MALTA – A collaboration between Kishwaukee College and Knodle’s Appliance Service Co. Inc. has helped address the need for qualified appliance repair technicians in the region.
Kishwaukee College discovered appliance repair technicians were in high demand through one of the college’s advisory committees, which are composed of professionals who offer insight on how Kish can improve its programs, according to a news release. Several local businesses showed support for the development of an appliance repair program.
Jonathan Doty, the student hired as a technician by Knodle’s, said he found the appliance repair program to be a good fit after considering other trades.
“I think of the trades as noble and stable professions. There is job security,” Doty said in a news release. “There were a lot of businesses requesting this class, so there is a lot of opportunity.”
“It was a collaborative effort. Kishwaukee College approached us and other local businesses to ask if it was a need. They picked our brains to see if the college should proceed with it,” Katherine McLaughlin, co-owner of Knodle’s, said in a news release. “Everyone said, ‘Absolutely.’ We needed hires, and we were having a hard time finding them.”
Kishwaukee College was tasked with building an appliance repair program from the ground up. The cost of tools and equipment posed a challenge, but the collaboration with Knodle’s provided the opportunity to offer the short-term program in only a few months. The college first entered into talks of starting the class in the summer of 2022, and by early 2023, Kishwaukee had lined up its partnerships, according to the release.
I think of the trades as noble and stable professions. There is job security. There were a lot of businesses requesting this class, so there is a lot of opportunity.”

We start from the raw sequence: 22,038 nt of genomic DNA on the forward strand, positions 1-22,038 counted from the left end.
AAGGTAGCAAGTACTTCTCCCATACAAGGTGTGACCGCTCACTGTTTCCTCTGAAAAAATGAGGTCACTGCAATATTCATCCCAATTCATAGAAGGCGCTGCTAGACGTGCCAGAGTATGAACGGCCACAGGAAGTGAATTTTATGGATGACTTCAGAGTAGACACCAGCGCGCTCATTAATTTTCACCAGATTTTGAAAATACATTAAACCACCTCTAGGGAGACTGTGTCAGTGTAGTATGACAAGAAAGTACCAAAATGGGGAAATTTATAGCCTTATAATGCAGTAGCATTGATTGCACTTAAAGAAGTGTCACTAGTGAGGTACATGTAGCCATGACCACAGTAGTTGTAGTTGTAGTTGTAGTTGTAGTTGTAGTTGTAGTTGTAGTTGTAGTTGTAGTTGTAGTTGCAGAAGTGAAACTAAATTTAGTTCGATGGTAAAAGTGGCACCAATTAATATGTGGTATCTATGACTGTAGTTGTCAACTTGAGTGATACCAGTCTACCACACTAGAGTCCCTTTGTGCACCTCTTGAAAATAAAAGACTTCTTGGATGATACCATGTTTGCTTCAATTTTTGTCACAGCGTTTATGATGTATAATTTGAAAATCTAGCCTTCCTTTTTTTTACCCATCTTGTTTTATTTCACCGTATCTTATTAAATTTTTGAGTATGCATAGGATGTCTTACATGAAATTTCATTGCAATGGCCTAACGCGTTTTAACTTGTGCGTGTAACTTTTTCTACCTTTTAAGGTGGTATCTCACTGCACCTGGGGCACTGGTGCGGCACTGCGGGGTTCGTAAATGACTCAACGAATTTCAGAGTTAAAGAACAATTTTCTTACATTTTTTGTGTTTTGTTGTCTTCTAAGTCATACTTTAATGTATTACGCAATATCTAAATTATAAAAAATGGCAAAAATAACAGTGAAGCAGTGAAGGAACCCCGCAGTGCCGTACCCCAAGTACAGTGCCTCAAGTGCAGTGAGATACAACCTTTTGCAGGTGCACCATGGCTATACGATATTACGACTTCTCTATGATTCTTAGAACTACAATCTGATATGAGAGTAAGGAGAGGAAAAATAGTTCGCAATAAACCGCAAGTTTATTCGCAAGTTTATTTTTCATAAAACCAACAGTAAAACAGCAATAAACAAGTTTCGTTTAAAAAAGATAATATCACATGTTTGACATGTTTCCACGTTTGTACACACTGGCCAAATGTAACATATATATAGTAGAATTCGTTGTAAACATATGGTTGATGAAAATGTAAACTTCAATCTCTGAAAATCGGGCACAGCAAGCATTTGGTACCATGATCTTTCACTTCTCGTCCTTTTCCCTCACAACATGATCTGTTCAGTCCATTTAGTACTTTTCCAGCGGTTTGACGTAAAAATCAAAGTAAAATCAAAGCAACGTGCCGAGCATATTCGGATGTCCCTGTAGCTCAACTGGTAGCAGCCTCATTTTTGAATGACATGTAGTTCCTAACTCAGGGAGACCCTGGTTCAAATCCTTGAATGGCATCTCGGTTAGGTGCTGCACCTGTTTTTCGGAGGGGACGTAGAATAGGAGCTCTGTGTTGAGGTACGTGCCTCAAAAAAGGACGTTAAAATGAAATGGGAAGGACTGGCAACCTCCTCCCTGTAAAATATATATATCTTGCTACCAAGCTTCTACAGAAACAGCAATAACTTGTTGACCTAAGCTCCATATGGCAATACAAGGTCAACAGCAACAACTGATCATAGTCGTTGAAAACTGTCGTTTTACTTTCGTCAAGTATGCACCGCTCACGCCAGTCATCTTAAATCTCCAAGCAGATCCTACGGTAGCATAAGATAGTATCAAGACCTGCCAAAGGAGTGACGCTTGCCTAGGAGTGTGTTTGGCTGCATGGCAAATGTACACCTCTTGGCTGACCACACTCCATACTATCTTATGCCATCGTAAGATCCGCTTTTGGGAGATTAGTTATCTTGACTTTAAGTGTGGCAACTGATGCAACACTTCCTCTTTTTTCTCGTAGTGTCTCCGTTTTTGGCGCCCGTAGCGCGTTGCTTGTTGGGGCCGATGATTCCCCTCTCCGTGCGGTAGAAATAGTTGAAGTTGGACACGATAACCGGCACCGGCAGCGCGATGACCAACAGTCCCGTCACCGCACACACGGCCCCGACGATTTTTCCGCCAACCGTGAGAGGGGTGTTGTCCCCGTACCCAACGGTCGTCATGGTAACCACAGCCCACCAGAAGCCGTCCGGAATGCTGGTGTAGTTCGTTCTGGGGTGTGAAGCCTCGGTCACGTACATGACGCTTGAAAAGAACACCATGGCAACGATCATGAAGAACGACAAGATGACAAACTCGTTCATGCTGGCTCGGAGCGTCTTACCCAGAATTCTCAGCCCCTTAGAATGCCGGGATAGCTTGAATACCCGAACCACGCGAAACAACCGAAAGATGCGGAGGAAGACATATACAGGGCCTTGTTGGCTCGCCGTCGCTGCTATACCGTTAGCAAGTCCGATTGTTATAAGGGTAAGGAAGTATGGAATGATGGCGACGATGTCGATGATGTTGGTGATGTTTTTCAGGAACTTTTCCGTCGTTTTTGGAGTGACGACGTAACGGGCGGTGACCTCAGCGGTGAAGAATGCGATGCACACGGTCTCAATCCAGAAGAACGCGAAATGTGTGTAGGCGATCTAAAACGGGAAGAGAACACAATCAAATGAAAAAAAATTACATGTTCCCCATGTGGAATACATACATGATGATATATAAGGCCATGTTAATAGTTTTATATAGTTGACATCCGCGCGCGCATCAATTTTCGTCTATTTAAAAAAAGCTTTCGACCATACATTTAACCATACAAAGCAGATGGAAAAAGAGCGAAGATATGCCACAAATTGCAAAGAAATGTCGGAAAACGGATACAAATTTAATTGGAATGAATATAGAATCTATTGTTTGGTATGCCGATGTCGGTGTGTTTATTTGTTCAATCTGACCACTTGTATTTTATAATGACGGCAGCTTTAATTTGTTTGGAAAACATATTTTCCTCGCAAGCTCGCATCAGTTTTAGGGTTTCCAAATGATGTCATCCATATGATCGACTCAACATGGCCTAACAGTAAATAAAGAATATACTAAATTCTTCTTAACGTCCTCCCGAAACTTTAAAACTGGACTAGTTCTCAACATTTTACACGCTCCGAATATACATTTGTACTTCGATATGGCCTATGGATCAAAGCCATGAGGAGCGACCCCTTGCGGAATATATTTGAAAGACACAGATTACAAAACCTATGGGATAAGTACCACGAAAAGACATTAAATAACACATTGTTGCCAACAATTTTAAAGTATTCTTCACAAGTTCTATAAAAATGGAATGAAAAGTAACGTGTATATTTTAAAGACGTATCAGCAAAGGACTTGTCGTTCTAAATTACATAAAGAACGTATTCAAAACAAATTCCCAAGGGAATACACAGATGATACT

— Jonathan Doty
“We were very reactive. Kish got on top of it right away, found the instructor and partnered with Knodle’s,” LaCretia Konan, associate vice president of college relations, said in a news release. “Kish’s goal with these programs is to meet the needs of our local employers and help train our future workforce.”
The inaugural appliance repair technician cohort started in July and wrapped up at the end of August. The class held lectures at the college, with hands-on training taking place in Knodle’s shop. McLaughlin said the business was happy to provide the space for the program to develop.
“This is a need within our community and the whole region. This class is the only hands-on appliance repair class I’ve seen anywhere,” McLaughlin said in a news release. “We’re grateful this class was able to move forward. We’re happy to help in any way and would really love to see it continue. We have a new technician we were able to hire because of it.”
Ruben Vicencio, who also completed the program, said he previously worked in construction and warehousing and wanted a new opportunity.
“I was looking for a trade where I could learn something new – something where I could work with my hands,” Vicencio said. “Appliance repair got my attention because all the jobs are a little different. It allows you to think.”
Kishwaukee College will continue its appliance repair program during the spring semester.
Classes run from 5:30 to 9 p.m. Mondays and Wednesdays from Jan. 22 to April 24. To learn more about the appliance repair program, visit kish.edu/appliancerepair. To learn more about Kishwaukee College’s workforce development opportunities, visit kish.edu/workforcepartnerships.